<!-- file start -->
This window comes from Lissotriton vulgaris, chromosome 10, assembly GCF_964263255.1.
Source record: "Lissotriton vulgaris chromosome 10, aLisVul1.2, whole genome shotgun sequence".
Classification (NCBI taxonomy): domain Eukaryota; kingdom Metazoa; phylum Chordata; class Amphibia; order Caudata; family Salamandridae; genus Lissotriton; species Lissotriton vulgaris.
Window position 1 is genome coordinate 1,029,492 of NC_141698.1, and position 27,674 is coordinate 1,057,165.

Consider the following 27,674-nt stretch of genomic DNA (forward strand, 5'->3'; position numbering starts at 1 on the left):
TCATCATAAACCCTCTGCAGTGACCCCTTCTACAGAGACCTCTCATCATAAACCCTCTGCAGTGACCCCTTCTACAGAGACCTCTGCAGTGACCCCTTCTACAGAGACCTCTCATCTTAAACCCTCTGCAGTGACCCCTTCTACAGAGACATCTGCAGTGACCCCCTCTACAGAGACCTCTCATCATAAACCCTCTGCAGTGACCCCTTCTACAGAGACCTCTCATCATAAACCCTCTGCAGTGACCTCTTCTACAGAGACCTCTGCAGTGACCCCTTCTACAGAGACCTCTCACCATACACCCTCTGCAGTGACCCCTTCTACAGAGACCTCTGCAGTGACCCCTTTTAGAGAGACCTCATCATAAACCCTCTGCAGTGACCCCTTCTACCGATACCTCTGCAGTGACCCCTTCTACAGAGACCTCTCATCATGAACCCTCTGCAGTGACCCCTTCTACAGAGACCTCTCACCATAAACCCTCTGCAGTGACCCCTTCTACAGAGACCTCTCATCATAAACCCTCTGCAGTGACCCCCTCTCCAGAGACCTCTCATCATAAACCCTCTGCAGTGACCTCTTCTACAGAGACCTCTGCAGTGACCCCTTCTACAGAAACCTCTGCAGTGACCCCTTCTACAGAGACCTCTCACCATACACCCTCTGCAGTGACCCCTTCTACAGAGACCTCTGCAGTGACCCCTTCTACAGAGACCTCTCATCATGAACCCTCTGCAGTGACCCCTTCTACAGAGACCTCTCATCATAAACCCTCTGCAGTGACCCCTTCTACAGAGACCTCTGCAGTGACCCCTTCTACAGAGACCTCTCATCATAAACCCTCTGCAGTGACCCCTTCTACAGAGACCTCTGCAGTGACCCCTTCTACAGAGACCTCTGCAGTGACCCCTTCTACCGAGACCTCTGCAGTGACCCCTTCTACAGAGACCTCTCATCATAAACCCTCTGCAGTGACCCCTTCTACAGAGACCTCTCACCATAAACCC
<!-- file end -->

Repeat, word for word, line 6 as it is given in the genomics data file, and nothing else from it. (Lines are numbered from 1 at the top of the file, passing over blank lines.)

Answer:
TCATCATAAACCCTCTGCAGTGACCCCTTCTACAGAGACCTCTCATCATAAACCCTCTGCAGTGACCCCTTCTACAGAGACCTCTGCAGTGACCCCTTCTACAGAGACCTCTCATCTTAAACCCTCTGCAGTGACCCCTTCTACAGAGACATCTGCAGTGACCCCCTCTACAGAGACCTCTCATCATAAACCCTCTGCAGTGACCCCTTCTACAGAGACCTCTCATCATAAACCCTCTGCAGTGACCTCTTCTACAGAGACCTCTGCAGTGACCCCTTCTACAGAGACCTCTCACCATACACCCTCTGCAGTGACCCCTTCTACAGAGACCTCTGCAGTGACCCCTTTTAGAGAGACCTCATCATAAACCCTCTGCAGTGACCCCTTCTACCGATACCTCTGCAGTGACCCCTTCTACAGAGACCTCTCATCATGAACCCTCTGCAGTGACCCCTTCTACAGAGACCTCTCACCATAAACCCTCTGCAGTGACCCCTTCTACAGAGACCTCTCATCATAAACCCTCTGCAGTGACCCCCTCTCCAGAGACCTCTCATCATAAACCCTCTGCAGTGACCTCTTCTACAGAGACCTCTGCAGTGACCCCTTCTACAGAAACCTCTGCAGTGACCCCTTCTACAGAGACCTCTCACCATACACCCTCTGCAGTGACCCCTTCTACAGAGACCTCTGCAGTGACCCCTTCTACAGAGACCTCTCATCATGAACCCTCTGCAGTGACCCCTTCTACAGAGACCTCTCATCATAAACCCTCTGCAGTGACCCCTTCTACAGAGACCTCTGCAGTGACCCCTTCTACAGAGACCTCTCATCATAAACCCTCTGCAGTGACCCCTTCTACAGAGACCTCTGCAGTGACCCCTTCTACAGAGACCTCTGCAGTGACCCCTTCTACCGAGACCTCTGCAGTGACCCCTTCTACAGAGACCTCTCATCATAAACCCTCTGCAGTGACCCCTTCTACAGAGACCTCTCACCATAAACCC